Login | Register   
Twitter
RSS Feed
Download our iPhone app
TODAY'S HEADLINES  |   ARTICLE ARCHIVE  |   FORUMS  |   TIP BANK
Browse DevX
Sign up for e-mail newsletters from DevX


advertisement
 

Orchestrate Web Services with BizTalk Server 2002 : Page 2

BizTalk Server supports the defining and changing of business processes through BizTalk Orchestration, which enables messaging and the integration of application components. Randy Holloway explains how to use BizTalk Orchestration and Web services integration.


advertisement
Suppose you have a business rule that requires a process to make a customer account history inquiry prior to placing a sales order. If the inquiry determines that the customer's account is current, a synchronous request inquiry will be made to the credit bureau to get a current credit rating and the sales order can be processed. If the customer's account is delinquent, the credit bureau inquiry is bypassed and the sales order is rejected. I'll use this scenario to demonstrate how you can leverage BizTalk Orchestration and Web services to develop a flexible application to perform this type of customer account inquiry.

The task is to create an XLANG schedule drawing that represents all the parts of the business process (see Figure 1). In this scenario, payment terms are granted to customers based on both their account histories with that business and on their credit ratings (determined by a credit bureau's service to which the business subscribes). To access the account history information the process must query the accounts receivable records—but the order entry system resides on one platform and the accounting systems are on another. For this scenario, you need to include two specific actions in the XLANG schedule: one that represents the customer account history inquiry and another that represents the credit report inquiry.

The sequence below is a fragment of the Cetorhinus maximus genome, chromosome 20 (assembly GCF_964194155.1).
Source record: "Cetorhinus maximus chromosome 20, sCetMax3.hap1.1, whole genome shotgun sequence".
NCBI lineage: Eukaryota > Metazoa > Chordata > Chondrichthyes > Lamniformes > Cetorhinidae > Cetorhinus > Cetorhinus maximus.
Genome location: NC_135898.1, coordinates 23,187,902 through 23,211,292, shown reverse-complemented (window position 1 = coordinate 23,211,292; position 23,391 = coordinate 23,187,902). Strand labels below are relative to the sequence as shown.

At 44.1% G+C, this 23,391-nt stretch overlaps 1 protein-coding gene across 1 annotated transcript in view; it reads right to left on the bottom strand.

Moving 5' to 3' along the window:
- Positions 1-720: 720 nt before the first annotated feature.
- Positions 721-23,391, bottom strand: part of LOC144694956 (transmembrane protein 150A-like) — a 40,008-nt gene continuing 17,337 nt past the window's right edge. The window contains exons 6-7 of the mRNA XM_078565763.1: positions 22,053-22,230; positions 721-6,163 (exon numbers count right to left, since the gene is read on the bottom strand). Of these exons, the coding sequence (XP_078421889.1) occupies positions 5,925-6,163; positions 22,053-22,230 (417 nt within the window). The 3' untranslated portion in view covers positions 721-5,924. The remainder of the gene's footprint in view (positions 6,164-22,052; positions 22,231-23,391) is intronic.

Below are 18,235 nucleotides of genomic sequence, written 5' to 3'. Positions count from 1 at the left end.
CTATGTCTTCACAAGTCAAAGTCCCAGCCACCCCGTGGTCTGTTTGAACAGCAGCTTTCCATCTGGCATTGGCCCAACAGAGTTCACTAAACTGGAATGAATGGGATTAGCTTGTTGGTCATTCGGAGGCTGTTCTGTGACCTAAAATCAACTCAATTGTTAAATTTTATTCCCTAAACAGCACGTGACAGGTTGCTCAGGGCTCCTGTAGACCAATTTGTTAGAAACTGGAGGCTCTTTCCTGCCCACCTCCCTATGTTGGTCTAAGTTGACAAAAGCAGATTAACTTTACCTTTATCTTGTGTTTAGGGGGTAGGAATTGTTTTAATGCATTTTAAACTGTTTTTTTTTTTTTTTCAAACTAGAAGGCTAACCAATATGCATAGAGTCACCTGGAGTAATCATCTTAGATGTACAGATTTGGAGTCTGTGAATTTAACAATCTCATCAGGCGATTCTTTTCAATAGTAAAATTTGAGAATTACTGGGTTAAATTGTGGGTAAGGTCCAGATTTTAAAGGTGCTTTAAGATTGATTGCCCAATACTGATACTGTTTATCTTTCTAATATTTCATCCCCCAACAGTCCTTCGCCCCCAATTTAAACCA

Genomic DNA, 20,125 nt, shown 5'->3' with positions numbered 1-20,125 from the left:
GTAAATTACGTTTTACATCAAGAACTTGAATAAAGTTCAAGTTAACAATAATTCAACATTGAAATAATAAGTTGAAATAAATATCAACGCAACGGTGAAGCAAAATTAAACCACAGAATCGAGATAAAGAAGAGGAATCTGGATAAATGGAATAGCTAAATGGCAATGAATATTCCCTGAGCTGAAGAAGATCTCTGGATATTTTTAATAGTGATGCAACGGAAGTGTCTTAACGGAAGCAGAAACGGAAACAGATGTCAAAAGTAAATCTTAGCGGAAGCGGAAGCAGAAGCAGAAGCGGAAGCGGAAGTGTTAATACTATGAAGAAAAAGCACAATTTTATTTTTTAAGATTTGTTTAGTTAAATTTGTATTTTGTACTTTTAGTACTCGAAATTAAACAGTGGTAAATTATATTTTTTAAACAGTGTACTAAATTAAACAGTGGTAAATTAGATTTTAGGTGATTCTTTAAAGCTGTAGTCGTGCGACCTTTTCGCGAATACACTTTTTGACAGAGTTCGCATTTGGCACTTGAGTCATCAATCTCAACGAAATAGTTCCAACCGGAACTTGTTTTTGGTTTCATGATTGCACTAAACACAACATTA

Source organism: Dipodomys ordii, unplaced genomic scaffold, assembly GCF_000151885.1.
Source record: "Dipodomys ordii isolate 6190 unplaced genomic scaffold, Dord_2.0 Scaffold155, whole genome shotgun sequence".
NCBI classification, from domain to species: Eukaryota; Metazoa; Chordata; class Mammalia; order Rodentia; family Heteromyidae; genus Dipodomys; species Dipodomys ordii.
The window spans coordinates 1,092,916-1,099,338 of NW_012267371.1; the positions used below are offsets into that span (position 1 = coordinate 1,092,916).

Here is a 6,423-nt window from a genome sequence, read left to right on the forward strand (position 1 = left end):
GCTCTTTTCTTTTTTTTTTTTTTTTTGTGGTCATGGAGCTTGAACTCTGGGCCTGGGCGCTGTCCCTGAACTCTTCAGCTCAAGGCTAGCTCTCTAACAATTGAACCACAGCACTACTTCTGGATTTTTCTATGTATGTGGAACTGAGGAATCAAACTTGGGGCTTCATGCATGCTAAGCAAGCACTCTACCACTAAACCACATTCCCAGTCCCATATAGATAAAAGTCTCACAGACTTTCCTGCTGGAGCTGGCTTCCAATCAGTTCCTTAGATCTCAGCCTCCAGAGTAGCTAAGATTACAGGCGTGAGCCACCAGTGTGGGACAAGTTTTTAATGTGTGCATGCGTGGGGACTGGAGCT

The XLANG Schedule Drawing
Figure 1 | Click here to get a close-up view of the XLANG schedule drawing.



The process first performs the customer account inquiry, which returns a value that shows whether the customer's account with the business is current or delinquent. In the XLANG schedule drawing, you use a Decision shape to represent a condition to be evaluated at run time. In this case, you want to evaluate the customer account inquiry result to determine the next step in the process. Once you evaluate the result, you can apply a business rule that states that if the customer account inquiry returns "Current", the XLANG schedule should invoke the customer credit inquiry action, which initiates the credit check process. The orchestrated process ends after the credit check is performed. However, if the customer account inquiry action returns a "Delinquent" response, the orchestrated process ends immediately—without proceeding to the credit check process.

Basically, the logic is:

If customer account = "Current" Perform credit check process Else Stop